5. Venus of Arles, 1st Century BCE

Venus of Arles

This Venus stands 6'4", is made of Hymettus marble (found near Athens), and dates to the end of the 1st century BCE. Venus was discovered in pieces in 1651 by workmen who were digging a well at the Roman theatre in Arles. The head was found first at a depth of six feet. In 1681, she was given to Louis XIV to decorate the Hall of Mirrors of Versailles. During the French Revolution, Venus of Arles was seized from the royal collection and has resided at the Louvre ever since

An odd thing about this Roman copy of a Greek sculpture is that it was restored in the 17th century by the court sculptor — probably inaccurately. Among other changes, he polished the surface, slimmed the waist, and added the arms and hands.

6. Borghese Gladiator, 100 BCE

Borghese Gladiator

Although named "Gladiator", the statue is actually a swordsman in battle with a mounted combatant. Some suggest it's Achilles versus Penthesileia, an Amazonian warrior. The Hellenistic life-size marble sculpture was one of the most copied works of antiquity in the 18th-century. A bronze cast was made for Charles I of England; another is the centerpiece at Wilton House; another version is Jefferson's Monticello.

It was discovered in 1611, south of Rome, in Anzio among the ruins of Nero's seaside palace. From there, the Gladiator was moved to the Borghese collection in Rome. There, it stood in a specially designed room until Camillo Borghese was pressured to sell it to his brother-in-law, Napoleon Bonaparte. It was taken to Paris along with the rest of Borghese collection that Bonaparte acquired for the Louvre. You can see the statue on the right in the photo above.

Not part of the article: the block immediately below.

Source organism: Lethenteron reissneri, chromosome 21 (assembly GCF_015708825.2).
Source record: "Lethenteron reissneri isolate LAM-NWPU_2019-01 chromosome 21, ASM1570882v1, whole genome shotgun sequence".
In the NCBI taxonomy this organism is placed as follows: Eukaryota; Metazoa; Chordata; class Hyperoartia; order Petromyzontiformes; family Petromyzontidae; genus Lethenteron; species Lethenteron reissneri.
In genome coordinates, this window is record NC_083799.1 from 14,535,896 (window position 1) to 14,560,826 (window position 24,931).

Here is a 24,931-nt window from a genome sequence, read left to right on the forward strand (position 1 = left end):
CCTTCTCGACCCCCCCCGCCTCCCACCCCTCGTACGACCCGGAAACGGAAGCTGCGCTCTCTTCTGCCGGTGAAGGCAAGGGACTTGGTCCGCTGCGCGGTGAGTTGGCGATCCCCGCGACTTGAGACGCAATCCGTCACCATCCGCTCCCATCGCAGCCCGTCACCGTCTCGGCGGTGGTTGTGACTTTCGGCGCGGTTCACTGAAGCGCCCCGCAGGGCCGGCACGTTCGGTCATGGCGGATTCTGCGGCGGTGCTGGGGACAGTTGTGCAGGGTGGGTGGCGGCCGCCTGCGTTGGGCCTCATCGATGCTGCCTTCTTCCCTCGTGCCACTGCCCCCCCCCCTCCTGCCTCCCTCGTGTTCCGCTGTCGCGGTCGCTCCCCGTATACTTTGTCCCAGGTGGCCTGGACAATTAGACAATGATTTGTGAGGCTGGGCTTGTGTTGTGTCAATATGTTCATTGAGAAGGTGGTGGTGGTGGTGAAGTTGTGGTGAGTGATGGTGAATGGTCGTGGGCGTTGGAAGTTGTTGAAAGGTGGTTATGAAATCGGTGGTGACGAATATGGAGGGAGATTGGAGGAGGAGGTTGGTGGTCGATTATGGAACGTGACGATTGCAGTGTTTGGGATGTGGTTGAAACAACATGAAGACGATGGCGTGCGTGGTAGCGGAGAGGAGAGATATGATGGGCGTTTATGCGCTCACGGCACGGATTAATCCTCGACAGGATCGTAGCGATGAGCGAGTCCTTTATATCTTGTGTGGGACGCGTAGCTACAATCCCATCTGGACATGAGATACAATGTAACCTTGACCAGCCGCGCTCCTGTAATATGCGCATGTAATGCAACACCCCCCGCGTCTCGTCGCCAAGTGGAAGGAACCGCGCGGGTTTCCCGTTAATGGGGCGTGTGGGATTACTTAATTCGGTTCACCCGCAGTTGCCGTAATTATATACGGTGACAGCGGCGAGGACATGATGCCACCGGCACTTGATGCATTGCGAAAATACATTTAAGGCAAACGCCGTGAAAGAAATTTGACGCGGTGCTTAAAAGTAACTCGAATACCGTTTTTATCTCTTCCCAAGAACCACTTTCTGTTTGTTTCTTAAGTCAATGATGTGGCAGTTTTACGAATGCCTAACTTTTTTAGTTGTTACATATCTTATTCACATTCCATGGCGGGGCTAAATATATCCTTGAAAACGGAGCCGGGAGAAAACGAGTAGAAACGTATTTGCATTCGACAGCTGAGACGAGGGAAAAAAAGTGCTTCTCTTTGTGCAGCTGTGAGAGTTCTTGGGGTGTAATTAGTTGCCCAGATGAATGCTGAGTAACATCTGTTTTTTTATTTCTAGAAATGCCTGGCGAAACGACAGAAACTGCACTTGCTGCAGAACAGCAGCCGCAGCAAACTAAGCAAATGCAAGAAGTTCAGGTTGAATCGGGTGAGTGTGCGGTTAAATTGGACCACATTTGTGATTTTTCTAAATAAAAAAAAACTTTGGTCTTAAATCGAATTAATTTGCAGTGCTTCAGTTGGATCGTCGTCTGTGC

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Sculptures in the Louvre – History

When the Louvre first opened in 1793, only a handful of medieval and modern sculptures were stored in dusty rooms in the Cour Carrée. The Museum of Modern Sculpture began in 1824 with one hundred sculptures displayed in five rooms. There the department languished for a few decades until 1847, when the gallery got a new lease on life with an energetic, forward thinking curator, Léon Laborde.

Under Laborde's leadership important sculptures were brought back from Versailles, rooms were refurbished, the Renaissance collections were transferred to the Cour Carrée, and the Galerie d'Angouleme was assigned to the modern sculpture collection. Most importantly, a new acquisitions policy was implemented. A hall devoted to medieval sculpture was opened and the first new acquisition — the Blanchelande Virgin — was given pride of place, facing the statue of Childebert.

Links to the 8 Departments of the Louvre


Egyptian Antiquities Greek & Roman Art
Near Eastern Antiquities Islamic Art
Paintings Sculptures
Decorative Arts Prints & Drawings